Romantic love is often contrasted to marriages of political or economic conveniences, especially arranged marriages in which a woman feels trapped in a relationship with an unattractive or abusive husband. The cultural traditions of marriage and betrothal are often in conflict with the spontaneity and absolute quality of romance. However it is possible that romance and love can exist between the partners within those customs.

The tragic contradictions between romance and society are forcibly portrayed in such examples as the Arthurian story of Lancelot and Guinevere, Tolstoy's Anna Karenina, Flaubert's Madame Bovary, and Shakespeare's Romeo and Juliet. The protagonists in these stories were driven to tragedy by forces seemingly outside of their control, within the context of a romantic love which cannot be fulfilled. Alternatively, these lovers may be seen as going beyond the bounds of the original ideal of romantic love—in which the lovers were meant to express only a spiritual but not sexual love unless they could be married—but fulfilling the modern concept of romantic love which transcends moral boundaries and seeks fulfillment even at the risk of one's life.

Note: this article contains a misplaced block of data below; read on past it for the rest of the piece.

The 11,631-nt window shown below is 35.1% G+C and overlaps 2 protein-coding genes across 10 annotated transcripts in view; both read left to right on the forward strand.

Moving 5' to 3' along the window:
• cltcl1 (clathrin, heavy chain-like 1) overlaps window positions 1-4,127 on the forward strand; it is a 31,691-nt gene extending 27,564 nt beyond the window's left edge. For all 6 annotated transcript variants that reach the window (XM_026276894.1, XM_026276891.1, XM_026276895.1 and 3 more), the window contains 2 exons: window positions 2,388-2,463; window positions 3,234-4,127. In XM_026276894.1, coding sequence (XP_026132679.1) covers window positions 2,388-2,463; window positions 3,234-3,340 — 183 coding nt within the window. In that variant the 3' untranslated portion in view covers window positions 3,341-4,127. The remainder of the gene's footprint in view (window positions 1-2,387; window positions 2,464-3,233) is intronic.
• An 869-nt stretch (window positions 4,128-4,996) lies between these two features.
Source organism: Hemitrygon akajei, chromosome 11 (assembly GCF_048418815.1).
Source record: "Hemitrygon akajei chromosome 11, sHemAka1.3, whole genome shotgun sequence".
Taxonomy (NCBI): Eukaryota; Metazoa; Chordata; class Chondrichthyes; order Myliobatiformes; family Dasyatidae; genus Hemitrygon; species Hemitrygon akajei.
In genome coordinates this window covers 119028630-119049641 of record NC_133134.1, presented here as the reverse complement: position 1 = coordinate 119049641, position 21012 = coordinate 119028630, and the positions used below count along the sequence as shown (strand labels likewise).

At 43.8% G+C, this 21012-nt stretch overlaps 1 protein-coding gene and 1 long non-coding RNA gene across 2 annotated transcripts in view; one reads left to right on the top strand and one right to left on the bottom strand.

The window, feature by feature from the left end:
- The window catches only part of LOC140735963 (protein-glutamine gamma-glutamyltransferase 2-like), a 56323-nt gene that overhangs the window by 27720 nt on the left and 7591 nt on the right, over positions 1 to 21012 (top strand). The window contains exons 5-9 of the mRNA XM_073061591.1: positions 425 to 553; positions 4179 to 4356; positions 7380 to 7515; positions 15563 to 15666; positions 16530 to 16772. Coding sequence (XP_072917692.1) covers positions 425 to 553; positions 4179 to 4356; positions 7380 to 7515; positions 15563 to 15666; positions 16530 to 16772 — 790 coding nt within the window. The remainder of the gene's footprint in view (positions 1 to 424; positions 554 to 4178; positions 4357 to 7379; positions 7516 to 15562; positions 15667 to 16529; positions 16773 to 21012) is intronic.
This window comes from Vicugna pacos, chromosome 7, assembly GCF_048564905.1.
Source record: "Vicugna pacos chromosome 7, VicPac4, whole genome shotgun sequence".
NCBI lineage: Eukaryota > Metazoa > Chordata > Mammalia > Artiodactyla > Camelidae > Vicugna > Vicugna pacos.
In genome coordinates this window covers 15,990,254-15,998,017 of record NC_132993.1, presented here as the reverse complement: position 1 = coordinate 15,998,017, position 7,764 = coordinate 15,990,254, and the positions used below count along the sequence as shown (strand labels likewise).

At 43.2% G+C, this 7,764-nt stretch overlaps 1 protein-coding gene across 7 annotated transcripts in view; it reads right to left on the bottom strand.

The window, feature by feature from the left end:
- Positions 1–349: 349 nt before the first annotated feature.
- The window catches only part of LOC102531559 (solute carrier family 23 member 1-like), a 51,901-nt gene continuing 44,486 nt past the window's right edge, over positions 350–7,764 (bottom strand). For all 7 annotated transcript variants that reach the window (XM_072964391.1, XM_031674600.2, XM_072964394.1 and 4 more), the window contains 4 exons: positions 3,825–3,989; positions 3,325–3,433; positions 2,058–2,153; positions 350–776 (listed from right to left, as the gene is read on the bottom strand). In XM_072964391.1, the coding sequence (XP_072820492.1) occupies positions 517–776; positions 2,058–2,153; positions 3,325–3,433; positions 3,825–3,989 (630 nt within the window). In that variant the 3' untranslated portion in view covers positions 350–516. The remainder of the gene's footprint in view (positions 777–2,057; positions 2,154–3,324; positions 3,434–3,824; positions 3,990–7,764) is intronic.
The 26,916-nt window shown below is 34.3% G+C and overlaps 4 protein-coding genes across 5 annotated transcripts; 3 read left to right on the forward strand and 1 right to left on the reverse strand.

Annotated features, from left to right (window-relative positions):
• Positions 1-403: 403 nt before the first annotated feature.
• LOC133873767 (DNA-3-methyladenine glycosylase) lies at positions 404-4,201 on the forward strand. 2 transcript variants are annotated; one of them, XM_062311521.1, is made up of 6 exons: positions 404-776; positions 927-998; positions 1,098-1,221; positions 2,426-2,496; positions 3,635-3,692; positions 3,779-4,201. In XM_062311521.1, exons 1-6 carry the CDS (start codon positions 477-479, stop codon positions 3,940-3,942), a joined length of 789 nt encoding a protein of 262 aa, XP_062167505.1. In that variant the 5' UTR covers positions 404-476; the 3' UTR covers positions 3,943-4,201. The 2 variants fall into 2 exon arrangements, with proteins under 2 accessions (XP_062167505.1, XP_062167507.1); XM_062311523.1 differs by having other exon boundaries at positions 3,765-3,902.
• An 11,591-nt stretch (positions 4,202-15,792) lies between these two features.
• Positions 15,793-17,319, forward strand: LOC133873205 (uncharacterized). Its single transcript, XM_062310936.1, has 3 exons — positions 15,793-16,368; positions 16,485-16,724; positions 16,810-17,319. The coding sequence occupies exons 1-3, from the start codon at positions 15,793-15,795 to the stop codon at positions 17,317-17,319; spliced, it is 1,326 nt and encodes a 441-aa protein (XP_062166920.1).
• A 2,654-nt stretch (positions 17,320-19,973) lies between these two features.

Pessimistic views

Romantic love is sometimes directly compared with Platonic love alone, which precludes sexual relations. In certain modern usages it also takes on a fully asexual sense, rather than the classical sense in which sexual drives are (often) sublimated for the sake of or instead of marriage. Unrequited love can be romantic, but it too, occurs due to the sublimation or withholding of reciprocal affection, emotion or sex with no concept or possibility of commitment or marriage.

Schopenhauer saw romantic love as no more than a device of nature for reproducing the species. "Once our work is done," he wrote, "the love we had for our mate leaves us and there is nothing we can do about it."[4]